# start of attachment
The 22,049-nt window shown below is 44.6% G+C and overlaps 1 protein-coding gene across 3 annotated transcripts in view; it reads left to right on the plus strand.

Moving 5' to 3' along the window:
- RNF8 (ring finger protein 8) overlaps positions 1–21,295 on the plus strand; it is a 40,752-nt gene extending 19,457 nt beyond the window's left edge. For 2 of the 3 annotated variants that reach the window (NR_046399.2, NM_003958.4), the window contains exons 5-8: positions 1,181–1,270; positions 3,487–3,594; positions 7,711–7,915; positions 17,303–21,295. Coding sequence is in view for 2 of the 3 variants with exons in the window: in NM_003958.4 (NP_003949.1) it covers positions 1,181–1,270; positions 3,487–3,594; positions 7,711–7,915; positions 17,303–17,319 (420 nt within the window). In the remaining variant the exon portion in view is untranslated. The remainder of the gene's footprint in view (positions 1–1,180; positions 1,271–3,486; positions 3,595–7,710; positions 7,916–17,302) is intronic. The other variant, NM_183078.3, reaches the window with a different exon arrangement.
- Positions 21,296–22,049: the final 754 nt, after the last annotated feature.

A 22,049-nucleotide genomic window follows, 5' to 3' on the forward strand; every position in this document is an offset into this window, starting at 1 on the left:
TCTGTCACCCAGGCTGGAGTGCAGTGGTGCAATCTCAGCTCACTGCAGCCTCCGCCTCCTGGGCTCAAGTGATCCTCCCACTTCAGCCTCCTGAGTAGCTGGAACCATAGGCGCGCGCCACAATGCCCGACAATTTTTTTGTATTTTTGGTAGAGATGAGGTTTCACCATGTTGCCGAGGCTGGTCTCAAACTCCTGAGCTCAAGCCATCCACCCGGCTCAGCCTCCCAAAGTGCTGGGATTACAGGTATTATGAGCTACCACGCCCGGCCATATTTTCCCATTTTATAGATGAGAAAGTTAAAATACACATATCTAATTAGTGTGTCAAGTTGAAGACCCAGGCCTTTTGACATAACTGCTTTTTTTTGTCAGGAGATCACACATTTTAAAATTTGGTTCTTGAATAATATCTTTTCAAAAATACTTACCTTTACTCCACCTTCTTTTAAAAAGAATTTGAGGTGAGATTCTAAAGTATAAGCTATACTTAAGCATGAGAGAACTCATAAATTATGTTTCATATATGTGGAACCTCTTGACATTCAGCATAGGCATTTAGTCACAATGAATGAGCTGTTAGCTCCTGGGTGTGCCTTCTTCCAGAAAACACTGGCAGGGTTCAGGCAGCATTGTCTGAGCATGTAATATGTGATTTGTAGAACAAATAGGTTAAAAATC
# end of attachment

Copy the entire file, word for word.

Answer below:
The 22,049-nt window shown below is 44.6% G+C and overlaps 1 protein-coding gene across 3 annotated transcripts in view; it reads left to right on the plus strand.

Moving 5' to 3' along the window:
- RNF8 (ring finger protein 8) overlaps positions 1–21,295 on the plus strand; it is a 40,752-nt gene extending 19,457 nt beyond the window's left edge. For 2 of the 3 annotated variants that reach the window (NR_046399.2, NM_003958.4), the window contains exons 5-8: positions 1,181–1,270; positions 3,487–3,594; positions 7,711–7,915; positions 17,303–21,295. Coding sequence is in view for 2 of the 3 variants with exons in the window: in NM_003958.4 (NP_003949.1) it covers positions 1,181–1,270; positions 3,487–3,594; positions 7,711–7,915; positions 17,303–17,319 (420 nt within the window). In the remaining variant the exon portion in view is untranslated. The remainder of the gene's footprint in view (positions 1–1,180; positions 1,271–3,486; positions 3,595–7,710; positions 7,916–17,302) is intronic. The other variant, NM_183078.3, reaches the window with a different exon arrangement.
- Positions 21,296–22,049: the final 754 nt, after the last annotated feature.

A 22,049-nucleotide genomic window follows, 5' to 3' on the forward strand; every position in this document is an offset into this window, starting at 1 on the left:
TCTGTCACCCAGGCTGGAGTGCAGTGGTGCAATCTCAGCTCACTGCAGCCTCCGCCTCCTGGGCTCAAGTGATCCTCCCACTTCAGCCTCCTGAGTAGCTGGAACCATAGGCGCGCGCCACAATGCCCGACAATTTTTTTGTATTTTTGGTAGAGATGAGGTTTCACCATGTTGCCGAGGCTGGTCTCAAACTCCTGAGCTCAAGCCATCCACCCGGCTCAGCCTCCCAAAGTGCTGGGATTACAGGTATTATGAGCTACCACGCCCGGCCATATTTTCCCATTTTATAGATGAGAAAGTTAAAATACACATATCTAATTAGTGTGTCAAGTTGAAGACCCAGGCCTTTTGACATAACTGCTTTTTTTTGTCAGGAGATCACACATTTTAAAATTTGGTTCTTGAATAATATCTTTTCAAAAATACTTACCTTTACTCCACCTTCTTTTAAAAAGAATTTGAGGTGAGATTCTAAAGTATAAGCTATACTTAAGCATGAGAGAACTCATAAATTATGTTTCATATATGTGGAACCTCTTGACATTCAGCATAGGCATTTAGTCACAATGAATGAGCTGTTAGCTCCTGGGTGTGCCTTCTTCCAGAAAACACTGGCAGGGTTCAGGCAGCATTGTCTGAGCATGTAATATGTGATTTGTAGAACAAATAGGTTAAAAATC